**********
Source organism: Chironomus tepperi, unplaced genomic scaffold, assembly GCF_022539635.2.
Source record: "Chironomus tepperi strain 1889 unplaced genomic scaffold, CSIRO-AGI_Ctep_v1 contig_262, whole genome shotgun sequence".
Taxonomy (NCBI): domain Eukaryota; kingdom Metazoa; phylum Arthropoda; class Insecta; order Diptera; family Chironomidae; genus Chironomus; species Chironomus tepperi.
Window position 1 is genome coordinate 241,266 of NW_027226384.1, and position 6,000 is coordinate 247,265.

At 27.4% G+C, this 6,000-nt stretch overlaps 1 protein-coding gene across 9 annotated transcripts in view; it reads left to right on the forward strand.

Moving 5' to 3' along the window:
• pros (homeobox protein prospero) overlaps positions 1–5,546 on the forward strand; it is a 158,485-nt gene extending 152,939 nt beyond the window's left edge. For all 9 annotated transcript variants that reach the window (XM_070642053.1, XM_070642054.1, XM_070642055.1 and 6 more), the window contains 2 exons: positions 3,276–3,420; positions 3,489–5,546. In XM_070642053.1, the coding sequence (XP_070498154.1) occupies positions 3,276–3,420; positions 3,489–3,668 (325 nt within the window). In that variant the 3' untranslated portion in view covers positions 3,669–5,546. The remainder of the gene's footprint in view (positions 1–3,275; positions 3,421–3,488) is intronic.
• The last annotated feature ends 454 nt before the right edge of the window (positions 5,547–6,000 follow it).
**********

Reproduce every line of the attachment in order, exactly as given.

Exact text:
Source organism: Chironomus tepperi, unplaced genomic scaffold, assembly GCF_022539635.2.
Source record: "Chironomus tepperi strain 1889 unplaced genomic scaffold, CSIRO-AGI_Ctep_v1 contig_262, whole genome shotgun sequence".
Taxonomy (NCBI): domain Eukaryota; kingdom Metazoa; phylum Arthropoda; class Insecta; order Diptera; family Chironomidae; genus Chironomus; species Chironomus tepperi.
Window position 1 is genome coordinate 241,266 of NW_027226384.1, and position 6,000 is coordinate 247,265.

At 27.4% G+C, this 6,000-nt stretch overlaps 1 protein-coding gene across 9 annotated transcripts in view; it reads left to right on the forward strand.

Moving 5' to 3' along the window:
• pros (homeobox protein prospero) overlaps positions 1–5,546 on the forward strand; it is a 158,485-nt gene extending 152,939 nt beyond the window's left edge. For all 9 annotated transcript variants that reach the window (XM_070642053.1, XM_070642054.1, XM_070642055.1 and 6 more), the window contains 2 exons: positions 3,276–3,420; positions 3,489–5,546. In XM_070642053.1, the coding sequence (XP_070498154.1) occupies positions 3,276–3,420; positions 3,489–3,668 (325 nt within the window). In that variant the 3' untranslated portion in view covers positions 3,669–5,546. The remainder of the gene's footprint in view (positions 1–3,275; positions 3,421–3,488) is intronic.
• The last annotated feature ends 454 nt before the right edge of the window (positions 5,547–6,000 follow it).